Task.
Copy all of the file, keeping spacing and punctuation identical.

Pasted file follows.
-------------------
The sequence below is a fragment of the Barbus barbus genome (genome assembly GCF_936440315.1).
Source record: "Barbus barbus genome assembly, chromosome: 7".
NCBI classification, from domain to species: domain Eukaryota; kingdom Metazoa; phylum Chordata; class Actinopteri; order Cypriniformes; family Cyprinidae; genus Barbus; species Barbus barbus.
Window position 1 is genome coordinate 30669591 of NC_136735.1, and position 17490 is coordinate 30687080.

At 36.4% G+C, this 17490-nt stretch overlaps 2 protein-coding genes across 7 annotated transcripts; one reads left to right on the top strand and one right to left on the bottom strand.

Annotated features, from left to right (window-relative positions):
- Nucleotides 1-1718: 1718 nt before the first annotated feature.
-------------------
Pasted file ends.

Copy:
The sequence below is a fragment of the Barbus barbus genome (genome assembly GCF_936440315.1).
Source record: "Barbus barbus genome assembly, chromosome: 7".
NCBI classification, from domain to species: domain Eukaryota; kingdom Metazoa; phylum Chordata; class Actinopteri; order Cypriniformes; family Cyprinidae; genus Barbus; species Barbus barbus.
Window position 1 is genome coordinate 30669591 of NC_136735.1, and position 17490 is coordinate 30687080.

At 36.4% G+C, this 17490-nt stretch overlaps 2 protein-coding genes across 7 annotated transcripts; one reads left to right on the top strand and one right to left on the bottom strand.

Annotated features, from left to right (window-relative positions):
- Nucleotides 1-1718: 1718 nt before the first annotated feature.